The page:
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Second U.S. Official Can Reportedly Corroborate Bill Taylor’s Account of Trump-Sondland Call


During his public impeachment testimony on Wednesday, top U.S. diplomat to Ukraine Bill Taylor revealed that one of his staffers overheard President Donald Trump discussing the need for Ukrainian investigations during a phone call with U.S. ambassador to the European Union Gordon Sondland. It now appears a second person — a U.S. Embassy staffer — also overheard the president’s call with Sondland.

Suriya Jayanti, a foreign service officer based in Kyiv, also overheard the phone call on July 26, which was one day after Trump’s July 25 phone call with Ukrainian president Volodymyr Zelensky, according to the Associated Press. Trump on Wednesday said he did not recall the alleged July 26 phone call with Sondland.

Taylor testified that a member of his staff last Friday told him that on July 26 there was a meeting between Sondland and President Zelensky’s aide Andrey Yermak. Taylor said that after the meeting, the staffer — later identified as political counselor to the embassy in Kyiv David Holmes — went to a restaurant with Sondland. While at that restaurant, President Trump called Sondland and Holmes overheard the two talking about the “investigations,” Taylor said. The White House memo of the July 25 phone call shows that Trump mentioned investigations into the Bidens and the CrowdStrike conspiracy theory. That phone call was the subject of a whistleblower complaint that sparked the impeachment inquiry.

“Ambassador Sondland told President Trump that the Ukrainians were ready to move forward,” Taylor testified Wednesday. “Following the call with President Trump, the member of my staff asked Ambassador Sondland what President Trump thought about Ukraine.”

“Ambassador Sondland responded that President Trump cares more about the investigations of Biden, which Giuliani was pressing for,” he added.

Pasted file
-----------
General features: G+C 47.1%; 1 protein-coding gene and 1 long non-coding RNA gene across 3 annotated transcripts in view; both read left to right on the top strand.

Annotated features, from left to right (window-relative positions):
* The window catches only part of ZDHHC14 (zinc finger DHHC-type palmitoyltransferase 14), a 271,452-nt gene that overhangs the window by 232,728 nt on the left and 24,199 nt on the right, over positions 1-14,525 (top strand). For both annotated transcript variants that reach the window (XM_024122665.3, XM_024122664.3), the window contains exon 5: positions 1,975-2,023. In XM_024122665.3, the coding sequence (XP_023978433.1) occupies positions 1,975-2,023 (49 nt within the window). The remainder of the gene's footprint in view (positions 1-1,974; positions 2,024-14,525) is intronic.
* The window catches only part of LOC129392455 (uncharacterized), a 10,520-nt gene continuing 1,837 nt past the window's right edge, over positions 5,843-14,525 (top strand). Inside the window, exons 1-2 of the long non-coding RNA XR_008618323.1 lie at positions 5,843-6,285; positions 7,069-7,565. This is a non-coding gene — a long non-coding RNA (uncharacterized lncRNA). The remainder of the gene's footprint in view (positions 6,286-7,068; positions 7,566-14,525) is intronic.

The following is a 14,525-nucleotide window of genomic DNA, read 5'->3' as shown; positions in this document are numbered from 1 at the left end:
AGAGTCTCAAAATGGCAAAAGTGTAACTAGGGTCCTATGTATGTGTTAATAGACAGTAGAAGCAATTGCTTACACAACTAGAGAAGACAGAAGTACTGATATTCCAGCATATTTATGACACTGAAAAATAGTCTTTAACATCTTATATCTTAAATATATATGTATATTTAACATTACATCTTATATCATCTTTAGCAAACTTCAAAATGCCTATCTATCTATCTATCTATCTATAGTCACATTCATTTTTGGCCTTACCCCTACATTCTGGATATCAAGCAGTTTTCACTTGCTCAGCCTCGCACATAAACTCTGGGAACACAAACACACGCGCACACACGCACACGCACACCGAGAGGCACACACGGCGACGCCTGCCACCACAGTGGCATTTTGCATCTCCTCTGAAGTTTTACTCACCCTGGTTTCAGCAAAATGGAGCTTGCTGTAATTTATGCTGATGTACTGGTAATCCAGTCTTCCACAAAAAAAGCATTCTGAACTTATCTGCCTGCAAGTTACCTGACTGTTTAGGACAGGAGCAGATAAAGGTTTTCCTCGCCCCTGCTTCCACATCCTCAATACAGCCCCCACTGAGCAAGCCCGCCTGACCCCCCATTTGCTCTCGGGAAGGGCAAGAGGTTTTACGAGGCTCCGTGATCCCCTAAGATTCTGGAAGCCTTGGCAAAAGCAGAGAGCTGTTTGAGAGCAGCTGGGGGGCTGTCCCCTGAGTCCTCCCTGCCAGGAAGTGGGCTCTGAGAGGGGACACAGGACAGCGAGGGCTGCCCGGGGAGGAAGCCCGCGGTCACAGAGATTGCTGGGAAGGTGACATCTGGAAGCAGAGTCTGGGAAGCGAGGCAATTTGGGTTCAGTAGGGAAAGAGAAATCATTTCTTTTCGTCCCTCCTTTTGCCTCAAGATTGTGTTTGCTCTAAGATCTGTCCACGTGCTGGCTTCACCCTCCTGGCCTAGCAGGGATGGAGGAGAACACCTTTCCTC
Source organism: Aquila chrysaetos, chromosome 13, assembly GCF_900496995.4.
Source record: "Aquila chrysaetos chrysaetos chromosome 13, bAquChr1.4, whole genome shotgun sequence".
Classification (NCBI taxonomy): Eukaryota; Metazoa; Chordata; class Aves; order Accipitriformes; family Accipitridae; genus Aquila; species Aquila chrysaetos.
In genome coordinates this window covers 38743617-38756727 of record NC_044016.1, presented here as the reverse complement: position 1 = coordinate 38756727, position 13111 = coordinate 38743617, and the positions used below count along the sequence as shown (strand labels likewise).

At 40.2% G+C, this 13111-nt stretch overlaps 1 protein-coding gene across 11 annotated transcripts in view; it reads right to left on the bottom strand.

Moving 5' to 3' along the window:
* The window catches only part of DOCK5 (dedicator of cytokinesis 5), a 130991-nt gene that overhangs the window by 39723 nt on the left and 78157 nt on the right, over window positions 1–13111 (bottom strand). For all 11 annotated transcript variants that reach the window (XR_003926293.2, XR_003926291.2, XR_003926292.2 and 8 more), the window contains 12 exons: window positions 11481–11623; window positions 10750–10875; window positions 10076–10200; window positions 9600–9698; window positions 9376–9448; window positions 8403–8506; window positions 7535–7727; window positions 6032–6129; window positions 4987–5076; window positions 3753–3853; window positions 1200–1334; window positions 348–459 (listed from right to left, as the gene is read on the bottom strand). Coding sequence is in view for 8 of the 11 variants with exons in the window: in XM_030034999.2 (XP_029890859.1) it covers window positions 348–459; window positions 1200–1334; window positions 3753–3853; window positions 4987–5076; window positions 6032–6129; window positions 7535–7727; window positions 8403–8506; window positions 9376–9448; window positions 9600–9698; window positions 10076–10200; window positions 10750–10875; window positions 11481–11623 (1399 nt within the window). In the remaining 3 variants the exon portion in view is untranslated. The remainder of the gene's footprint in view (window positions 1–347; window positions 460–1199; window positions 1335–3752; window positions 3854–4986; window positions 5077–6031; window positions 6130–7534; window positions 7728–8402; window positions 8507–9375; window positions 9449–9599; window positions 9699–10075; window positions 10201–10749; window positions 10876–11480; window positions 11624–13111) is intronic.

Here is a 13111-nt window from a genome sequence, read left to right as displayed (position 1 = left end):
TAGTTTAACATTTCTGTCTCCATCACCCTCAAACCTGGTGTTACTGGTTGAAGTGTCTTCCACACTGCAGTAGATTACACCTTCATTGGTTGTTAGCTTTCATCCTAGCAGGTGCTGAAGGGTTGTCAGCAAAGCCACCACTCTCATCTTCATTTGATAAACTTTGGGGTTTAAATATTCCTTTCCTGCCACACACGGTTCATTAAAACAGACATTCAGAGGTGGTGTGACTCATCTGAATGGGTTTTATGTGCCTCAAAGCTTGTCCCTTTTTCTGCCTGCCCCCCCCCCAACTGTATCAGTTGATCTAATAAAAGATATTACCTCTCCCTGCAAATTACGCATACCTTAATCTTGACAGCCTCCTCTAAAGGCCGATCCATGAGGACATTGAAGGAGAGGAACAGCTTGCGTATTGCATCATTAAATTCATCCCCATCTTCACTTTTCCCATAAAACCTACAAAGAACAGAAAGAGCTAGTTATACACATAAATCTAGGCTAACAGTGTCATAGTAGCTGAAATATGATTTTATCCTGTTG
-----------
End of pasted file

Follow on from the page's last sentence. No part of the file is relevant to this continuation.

Holmes is scheduled to testify before House impeachment investigators in a closed-door session on Friday.

Jayanti was previously scheduled to be deposed by impeachment investigators, but the interview was cancelled so members could attend the funeral of the late Elijah Cummings. That interview has not yet been rescheduled.

Michael McFaul, a former U.S. ambassador to Russia who currently teaches at Stanford University, told the AP that a cell phone call between the president and Sondland would be a significant breach in security protocol.

“That phone call was also a mistake the way it was conducted and it had huge implications for our foreign policy,” McFaul said. “Particularly after that, anybody should understand how dangerous it is to make an unsecured call in Kyiv, or anywhere else for that matter.”

“Obviously, making a phone call from Kyiv to the president of the United States means that not just the Russian intelligence services will be on the call, but a whole lot of other people, too,” McFaul continued. “If it was that important, [Sondland] could have easily gotten up from the restaurant, gone to the embassy and made a secure call through the White House operations center. A lower-level official would probably be reprimanded for this kind of breach.”

[Image via Chip Somodevilla_Getty Images]

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Jerry Lambe is a journalist at Law&Crime. He is a graduate of Georgetown University and New York Law School and previously worked in financial securities compliance and Civil Rights employment law.